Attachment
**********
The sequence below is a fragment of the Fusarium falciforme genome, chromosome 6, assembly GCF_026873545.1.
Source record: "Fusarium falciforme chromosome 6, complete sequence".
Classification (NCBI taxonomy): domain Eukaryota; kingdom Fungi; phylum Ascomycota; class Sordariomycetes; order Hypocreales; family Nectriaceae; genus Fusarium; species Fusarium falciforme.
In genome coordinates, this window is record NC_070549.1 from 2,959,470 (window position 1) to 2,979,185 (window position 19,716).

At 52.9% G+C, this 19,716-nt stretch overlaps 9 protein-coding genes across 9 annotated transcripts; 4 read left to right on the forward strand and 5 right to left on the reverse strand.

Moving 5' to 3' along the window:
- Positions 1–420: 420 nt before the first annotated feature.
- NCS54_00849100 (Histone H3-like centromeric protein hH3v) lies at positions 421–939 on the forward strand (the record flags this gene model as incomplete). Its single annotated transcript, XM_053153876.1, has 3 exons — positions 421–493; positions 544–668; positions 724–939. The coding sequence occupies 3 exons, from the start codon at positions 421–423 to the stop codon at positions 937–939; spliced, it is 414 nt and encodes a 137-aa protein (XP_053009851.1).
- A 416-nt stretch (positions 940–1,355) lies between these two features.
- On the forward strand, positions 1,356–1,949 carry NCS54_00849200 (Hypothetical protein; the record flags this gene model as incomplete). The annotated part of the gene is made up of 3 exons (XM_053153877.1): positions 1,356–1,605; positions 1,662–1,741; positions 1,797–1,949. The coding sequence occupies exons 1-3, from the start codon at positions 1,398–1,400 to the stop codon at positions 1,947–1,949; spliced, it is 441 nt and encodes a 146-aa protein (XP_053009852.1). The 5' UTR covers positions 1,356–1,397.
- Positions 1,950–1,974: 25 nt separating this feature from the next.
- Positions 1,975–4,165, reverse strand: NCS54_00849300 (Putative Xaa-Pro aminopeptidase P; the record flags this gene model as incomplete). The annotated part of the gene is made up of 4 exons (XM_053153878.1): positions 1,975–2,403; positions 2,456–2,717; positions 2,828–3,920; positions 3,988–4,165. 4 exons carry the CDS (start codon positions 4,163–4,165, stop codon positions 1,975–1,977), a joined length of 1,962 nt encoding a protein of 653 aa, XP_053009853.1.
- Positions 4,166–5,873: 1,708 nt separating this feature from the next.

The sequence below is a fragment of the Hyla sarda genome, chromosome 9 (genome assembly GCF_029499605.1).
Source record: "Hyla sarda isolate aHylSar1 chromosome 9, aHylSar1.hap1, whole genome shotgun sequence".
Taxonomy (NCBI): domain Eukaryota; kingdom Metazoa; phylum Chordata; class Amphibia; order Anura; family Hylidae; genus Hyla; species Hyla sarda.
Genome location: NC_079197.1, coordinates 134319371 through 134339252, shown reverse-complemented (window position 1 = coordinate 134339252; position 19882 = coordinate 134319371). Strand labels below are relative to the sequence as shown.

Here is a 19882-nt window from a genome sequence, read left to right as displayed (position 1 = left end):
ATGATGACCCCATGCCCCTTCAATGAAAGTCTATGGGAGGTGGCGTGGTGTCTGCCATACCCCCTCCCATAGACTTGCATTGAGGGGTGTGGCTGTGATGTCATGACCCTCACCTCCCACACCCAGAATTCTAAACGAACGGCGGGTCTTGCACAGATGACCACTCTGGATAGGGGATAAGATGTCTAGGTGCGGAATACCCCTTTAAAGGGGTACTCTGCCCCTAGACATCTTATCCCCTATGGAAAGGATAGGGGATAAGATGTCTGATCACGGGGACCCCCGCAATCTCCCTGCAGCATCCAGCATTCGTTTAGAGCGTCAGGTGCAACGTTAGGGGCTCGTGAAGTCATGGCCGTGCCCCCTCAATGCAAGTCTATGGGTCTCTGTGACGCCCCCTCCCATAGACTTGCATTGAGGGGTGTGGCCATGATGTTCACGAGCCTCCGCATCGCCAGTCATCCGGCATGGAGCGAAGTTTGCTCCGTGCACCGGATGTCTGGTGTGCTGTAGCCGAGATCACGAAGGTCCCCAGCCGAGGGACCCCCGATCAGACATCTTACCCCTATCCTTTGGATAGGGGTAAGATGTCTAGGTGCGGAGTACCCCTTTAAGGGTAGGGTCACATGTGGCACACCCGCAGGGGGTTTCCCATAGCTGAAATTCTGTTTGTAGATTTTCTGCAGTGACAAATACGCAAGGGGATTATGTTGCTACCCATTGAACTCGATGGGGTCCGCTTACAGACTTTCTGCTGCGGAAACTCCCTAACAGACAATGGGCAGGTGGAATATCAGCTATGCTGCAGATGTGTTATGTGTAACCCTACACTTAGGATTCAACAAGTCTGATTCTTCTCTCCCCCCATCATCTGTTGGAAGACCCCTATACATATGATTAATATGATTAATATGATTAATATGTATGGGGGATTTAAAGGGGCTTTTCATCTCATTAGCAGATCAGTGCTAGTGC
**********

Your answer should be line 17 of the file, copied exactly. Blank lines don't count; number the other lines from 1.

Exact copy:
Genome location: NC_079197.1, coordinates 134319371 through 134339252, shown reverse-complemented (window position 1 = coordinate 134339252; position 19882 = coordinate 134319371). Strand labels below are relative to the sequence as shown.